On August 9, 2021, the Intergovernmental Committee on Climate Change concluded that climate change is “widespread, rapid, and intensifying,” with carbon dioxide emissions the main driver.
Further, the damage already done to the atmosphere, oceans, and land cannot be reversed. Only world-wide decisive and immediate action to reduce greenhouse gasses will stabilize the climate and prevent it from significantly worsening. 2050 is the target date for achieving zero emissions and eliminating use of fossil fuels.
The report confirmed what many Midwest municipal governments already knew: climate change is real and negatively impacts infrastructure, the natural environment, and residents’ lives and well-being. Evidence of climate change in Beloit includes intensive rain events that result in flooding and create challenges for storm water management. And in winter, freeze-thaw weather cycles produce heavy, wet snow, ice, and ensuing paving problems. Are these kinds of events entirely new? No, but their frequency and intensity is increasing.
Is the public concerned? Yes. Here in Rock County, in 2020, consistent with national opinion, 72% of the public agreed that global warming is occurring, while 71% thought it will harm future generations. The data are reported in the Yale Climate Opinion Map.
Proactive municipalities generally pursue two strategies in response to climate change: 1) adapt to what is happening in order to manage and reduce potential damage, and 2) decrease their contributions to climate change.
Climate action is not the preserve of wealthy municipalities. Ann Arbor, Michigan and Madison, Wisconsin are leaders, but so are municipalities with profiles more similar to Beloit’s, such as Dubuque and Racine. And just 18 miles south of Beloit, Rockford is committed to catching up.
Dubuque’s sustainability initiative began when it was losing population and unemployment was at an all time high. Today, sustainability is considered a community value and helps ensure that Dubuque is sustainable, livable, and equitable. Sustainability takes a prominent place on the city’s website in order to facilitate transparency and invite community engagement. There one can find Dubuque’s climate action plan, resources and educational materials, and information on applying for funding for sustainability initiatives. An annual conference brings together sustainability leaders and experts from across the country to innovate, educate, inspire, and collaborate to Grow Sustainable Communities. Dubuque’s targets for carbon emissions reduction are 50% by 2030 and 100% by 2050.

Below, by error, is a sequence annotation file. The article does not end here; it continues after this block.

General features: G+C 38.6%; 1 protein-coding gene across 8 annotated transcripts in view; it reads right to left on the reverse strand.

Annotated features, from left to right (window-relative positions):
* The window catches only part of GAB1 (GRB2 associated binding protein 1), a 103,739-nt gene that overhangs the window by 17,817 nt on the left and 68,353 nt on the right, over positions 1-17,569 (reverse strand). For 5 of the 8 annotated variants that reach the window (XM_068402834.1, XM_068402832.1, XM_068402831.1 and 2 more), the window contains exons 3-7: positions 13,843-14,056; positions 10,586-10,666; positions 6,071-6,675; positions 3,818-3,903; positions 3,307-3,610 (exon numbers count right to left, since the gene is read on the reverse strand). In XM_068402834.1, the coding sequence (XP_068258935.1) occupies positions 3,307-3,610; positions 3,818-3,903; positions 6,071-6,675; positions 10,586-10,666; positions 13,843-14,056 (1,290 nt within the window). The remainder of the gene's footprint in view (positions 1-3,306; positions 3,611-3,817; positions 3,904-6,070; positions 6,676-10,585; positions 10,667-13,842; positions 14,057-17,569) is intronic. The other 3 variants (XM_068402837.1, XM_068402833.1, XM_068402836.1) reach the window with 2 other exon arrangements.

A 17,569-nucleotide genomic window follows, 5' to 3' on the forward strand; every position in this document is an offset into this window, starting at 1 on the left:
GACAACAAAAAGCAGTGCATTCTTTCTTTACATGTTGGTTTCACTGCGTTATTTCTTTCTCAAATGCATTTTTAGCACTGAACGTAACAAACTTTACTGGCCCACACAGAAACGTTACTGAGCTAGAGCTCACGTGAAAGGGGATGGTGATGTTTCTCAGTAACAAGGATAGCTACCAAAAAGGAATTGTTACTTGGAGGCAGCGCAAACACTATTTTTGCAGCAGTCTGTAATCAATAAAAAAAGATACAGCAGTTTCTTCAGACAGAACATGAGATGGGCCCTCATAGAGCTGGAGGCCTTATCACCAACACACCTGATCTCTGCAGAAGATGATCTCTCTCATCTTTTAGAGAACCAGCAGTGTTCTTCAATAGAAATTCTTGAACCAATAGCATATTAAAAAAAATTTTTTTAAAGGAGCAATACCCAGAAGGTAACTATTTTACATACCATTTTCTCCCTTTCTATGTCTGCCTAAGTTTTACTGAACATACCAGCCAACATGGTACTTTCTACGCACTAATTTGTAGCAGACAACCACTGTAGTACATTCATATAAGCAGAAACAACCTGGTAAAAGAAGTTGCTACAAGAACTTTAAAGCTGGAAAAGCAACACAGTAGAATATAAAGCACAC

Like Dubuque, Racine understands climate action as key to its economic vitality, resilience, and social equity. Its emissions reduction targets mirror Dubuque’s. Designated a SolSmart city by the U.S. Department of Energy for its investment in solar energy, Racine is introducing electric busses into its fleet, has received grants to advance environmental justice and resilience, and is working hard to rebuild and protect its coastal shoreline, which is both a major asset and particularly vulnerable to climate change. In recognition of these efforts, the LEED for Cities and Communities certification program recently invited Racine to become a participant. LEED recognizes and supports leadership in energy and environmental design, and takes a data-driven approach to help cities become more “resilient, green, inclusive, and smart.”
The City of Beloit has not been idle. In 2007, it declared itself an eco-municipality and has incorporated sustainability principles into its planning and operations ever since. In March 2021, the city council proclaimed an aspiration to achieve carbon neutrality by 2040. Sustainability features prominently in the city’s strategic plan and has been added to the purview of the Parks, Recreation, and Conservation Commission. Further, the city is applying to become a GreenTier Legacy Community; this Wisconsin DNR program helps member communities’ advance their sustainability efforts. Information on Beloit’s sustainability initiatives can be found on the city government website.
What’s next in store for Beloit? Will the city enlist stakeholders to develop a climate action plan unique to its challenges, resources, residents, and needs? Enlist external expertise to help with the process? Set targets for reducing its carbon emissions? Hire a sustainability coordinator? Each of these has been key to other municipalities’ success in moving forward.
The views expressed in this piece are those of the author. She also writes as chair of the Beloit League of Women Voters’ Sustainability Committee, whose position on climate change reflects those of the state and national leagues.